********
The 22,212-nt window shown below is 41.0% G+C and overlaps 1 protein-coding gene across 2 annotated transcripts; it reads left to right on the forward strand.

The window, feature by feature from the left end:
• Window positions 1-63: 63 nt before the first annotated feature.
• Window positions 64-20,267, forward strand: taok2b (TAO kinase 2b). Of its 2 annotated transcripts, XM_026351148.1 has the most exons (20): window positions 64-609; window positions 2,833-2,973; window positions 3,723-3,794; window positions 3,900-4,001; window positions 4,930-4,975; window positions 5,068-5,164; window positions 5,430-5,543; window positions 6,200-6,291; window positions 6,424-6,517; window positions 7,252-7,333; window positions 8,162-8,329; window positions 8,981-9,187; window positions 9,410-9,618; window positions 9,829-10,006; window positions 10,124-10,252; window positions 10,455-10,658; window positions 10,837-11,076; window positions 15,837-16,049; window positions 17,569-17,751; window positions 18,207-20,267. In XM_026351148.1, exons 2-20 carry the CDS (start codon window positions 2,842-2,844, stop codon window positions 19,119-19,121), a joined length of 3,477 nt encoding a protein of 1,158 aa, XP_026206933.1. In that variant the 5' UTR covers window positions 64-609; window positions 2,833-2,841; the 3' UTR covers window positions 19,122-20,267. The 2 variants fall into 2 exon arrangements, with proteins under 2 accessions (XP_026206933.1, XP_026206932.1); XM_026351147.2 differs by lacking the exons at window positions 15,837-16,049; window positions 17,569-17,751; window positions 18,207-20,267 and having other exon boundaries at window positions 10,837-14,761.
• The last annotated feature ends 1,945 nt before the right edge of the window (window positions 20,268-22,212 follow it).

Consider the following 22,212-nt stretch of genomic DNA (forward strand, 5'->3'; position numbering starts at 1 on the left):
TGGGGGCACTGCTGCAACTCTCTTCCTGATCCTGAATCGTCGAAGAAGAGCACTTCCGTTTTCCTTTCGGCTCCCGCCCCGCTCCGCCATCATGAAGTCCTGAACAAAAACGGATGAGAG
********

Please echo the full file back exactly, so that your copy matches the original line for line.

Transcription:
The 22,212-nt window shown below is 41.0% G+C and overlaps 1 protein-coding gene across 2 annotated transcripts; it reads left to right on the forward strand.

The window, feature by feature from the left end:
• Window positions 1-63: 63 nt before the first annotated feature.
• Window positions 64-20,267, forward strand: taok2b (TAO kinase 2b). Of its 2 annotated transcripts, XM_026351148.1 has the most exons (20): window positions 64-609; window positions 2,833-2,973; window positions 3,723-3,794; window positions 3,900-4,001; window positions 4,930-4,975; window positions 5,068-5,164; window positions 5,430-5,543; window positions 6,200-6,291; window positions 6,424-6,517; window positions 7,252-7,333; window positions 8,162-8,329; window positions 8,981-9,187; window positions 9,410-9,618; window positions 9,829-10,006; window positions 10,124-10,252; window positions 10,455-10,658; window positions 10,837-11,076; window positions 15,837-16,049; window positions 17,569-17,751; window positions 18,207-20,267. In XM_026351148.1, exons 2-20 carry the CDS (start codon window positions 2,842-2,844, stop codon window positions 19,119-19,121), a joined length of 3,477 nt encoding a protein of 1,158 aa, XP_026206933.1. In that variant the 5' UTR covers window positions 64-609; window positions 2,833-2,841; the 3' UTR covers window positions 19,122-20,267. The 2 variants fall into 2 exon arrangements, with proteins under 2 accessions (XP_026206933.1, XP_026206932.1); XM_026351147.2 differs by lacking the exons at window positions 15,837-16,049; window positions 17,569-17,751; window positions 18,207-20,267 and having other exon boundaries at window positions 10,837-14,761.
• The last annotated feature ends 1,945 nt before the right edge of the window (window positions 20,268-22,212 follow it).

Consider the following 22,212-nt stretch of genomic DNA (forward strand, 5'->3'; position numbering starts at 1 on the left):
TGGGGGCACTGCTGCAACTCTCTTCCTGATCCTGAATCGTCGAAGAAGAGCACTTCCGTTTTCCTTTCGGCTCCCGCCCCGCTCCGCCATCATGAAGTCCTGAACAAAAACGGATGAGAG